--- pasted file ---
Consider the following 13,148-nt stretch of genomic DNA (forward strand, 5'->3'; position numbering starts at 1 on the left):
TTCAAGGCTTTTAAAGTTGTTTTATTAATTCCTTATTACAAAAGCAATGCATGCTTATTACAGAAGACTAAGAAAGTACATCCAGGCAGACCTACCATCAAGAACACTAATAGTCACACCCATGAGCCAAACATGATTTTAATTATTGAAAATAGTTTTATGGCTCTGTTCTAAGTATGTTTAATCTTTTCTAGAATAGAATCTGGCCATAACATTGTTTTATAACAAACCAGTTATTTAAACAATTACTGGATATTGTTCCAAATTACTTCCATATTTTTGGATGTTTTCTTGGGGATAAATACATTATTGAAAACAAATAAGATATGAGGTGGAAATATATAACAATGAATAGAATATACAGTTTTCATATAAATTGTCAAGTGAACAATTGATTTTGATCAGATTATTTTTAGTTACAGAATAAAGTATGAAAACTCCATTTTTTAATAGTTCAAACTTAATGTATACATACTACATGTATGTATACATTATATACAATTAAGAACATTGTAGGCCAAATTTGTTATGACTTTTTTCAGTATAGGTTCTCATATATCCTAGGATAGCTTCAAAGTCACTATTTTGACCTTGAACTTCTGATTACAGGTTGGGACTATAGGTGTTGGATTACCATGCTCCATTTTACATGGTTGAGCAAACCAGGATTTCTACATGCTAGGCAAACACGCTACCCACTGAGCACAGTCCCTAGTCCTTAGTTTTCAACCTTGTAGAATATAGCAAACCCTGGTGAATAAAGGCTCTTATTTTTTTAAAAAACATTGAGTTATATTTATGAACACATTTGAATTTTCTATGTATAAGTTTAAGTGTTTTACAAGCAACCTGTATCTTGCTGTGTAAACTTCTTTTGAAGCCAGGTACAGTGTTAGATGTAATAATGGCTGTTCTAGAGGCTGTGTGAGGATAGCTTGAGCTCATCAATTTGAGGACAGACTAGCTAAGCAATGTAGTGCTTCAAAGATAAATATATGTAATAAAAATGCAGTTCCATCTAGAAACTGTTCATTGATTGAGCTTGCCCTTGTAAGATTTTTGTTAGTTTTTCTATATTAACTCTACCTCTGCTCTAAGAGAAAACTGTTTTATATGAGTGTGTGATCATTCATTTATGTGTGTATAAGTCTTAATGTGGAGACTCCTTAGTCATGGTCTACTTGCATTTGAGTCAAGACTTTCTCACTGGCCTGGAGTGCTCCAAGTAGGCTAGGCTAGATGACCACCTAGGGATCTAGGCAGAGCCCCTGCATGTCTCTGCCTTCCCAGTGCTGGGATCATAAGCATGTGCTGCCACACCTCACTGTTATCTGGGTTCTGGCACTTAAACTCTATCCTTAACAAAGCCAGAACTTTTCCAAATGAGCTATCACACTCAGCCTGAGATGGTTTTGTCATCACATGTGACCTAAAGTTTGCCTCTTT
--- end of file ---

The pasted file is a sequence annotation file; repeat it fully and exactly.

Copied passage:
Consider the following 13,148-nt stretch of genomic DNA (forward strand, 5'->3'; position numbering starts at 1 on the left):
TTCAAGGCTTTTAAAGTTGTTTTATTAATTCCTTATTACAAAAGCAATGCATGCTTATTACAGAAGACTAAGAAAGTACATCCAGGCAGACCTACCATCAAGAACACTAATAGTCACACCCATGAGCCAAACATGATTTTAATTATTGAAAATAGTTTTATGGCTCTGTTCTAAGTATGTTTAATCTTTTCTAGAATAGAATCTGGCCATAACATTGTTTTATAACAAACCAGTTATTTAAACAATTACTGGATATTGTTCCAAATTACTTCCATATTTTTGGATGTTTTCTTGGGGATAAATACATTATTGAAAACAAATAAGATATGAGGTGGAAATATATAACAATGAATAGAATATACAGTTTTCATATAAATTGTCAAGTGAACAATTGATTTTGATCAGATTATTTTTAGTTACAGAATAAAGTATGAAAACTCCATTTTTTAATAGTTCAAACTTAATGTATACATACTACATGTATGTATACATTATATACAATTAAGAACATTGTAGGCCAAATTTGTTATGACTTTTTTCAGTATAGGTTCTCATATATCCTAGGATAGCTTCAAAGTCACTATTTTGACCTTGAACTTCTGATTACAGGTTGGGACTATAGGTGTTGGATTACCATGCTCCATTTTACATGGTTGAGCAAACCAGGATTTCTACATGCTAGGCAAACACGCTACCCACTGAGCACAGTCCCTAGTCCTTAGTTTTCAACCTTGTAGAATATAGCAAACCCTGGTGAATAAAGGCTCTTATTTTTTTAAAAAACATTGAGTTATATTTATGAACACATTTGAATTTTCTATGTATAAGTTTAAGTGTTTTACAAGCAACCTGTATCTTGCTGTGTAAACTTCTTTTGAAGCCAGGTACAGTGTTAGATGTAATAATGGCTGTTCTAGAGGCTGTGTGAGGATAGCTTGAGCTCATCAATTTGAGGACAGACTAGCTAAGCAATGTAGTGCTTCAAAGATAAATATATGTAATAAAAATGCAGTTCCATCTAGAAACTGTTCATTGATTGAGCTTGCCCTTGTAAGATTTTTGTTAGTTTTTCTATATTAACTCTACCTCTGCTCTAAGAGAAAACTGTTTTATATGAGTGTGTGATCATTCATTTATGTGTGTATAAGTCTTAATGTGGAGACTCCTTAGTCATGGTCTACTTGCATTTGAGTCAAGACTTTCTCACTGGCCTGGAGTGCTCCAAGTAGGCTAGGCTAGATGACCACCTAGGGATCTAGGCAGAGCCCCTGCATGTCTCTGCCTTCCCAGTGCTGGGATCATAAGCATGTGCTGCCACACCTCACTGTTATCTGGGTTCTGGCACTTAAACTCTATCCTTAACAAAGCCAGAACTTTTCCAAATGAGCTATCACACTCAGCCTGAGATGGTTTTGTCATCACATGTGACCTAAAGTTTGCCTCTTT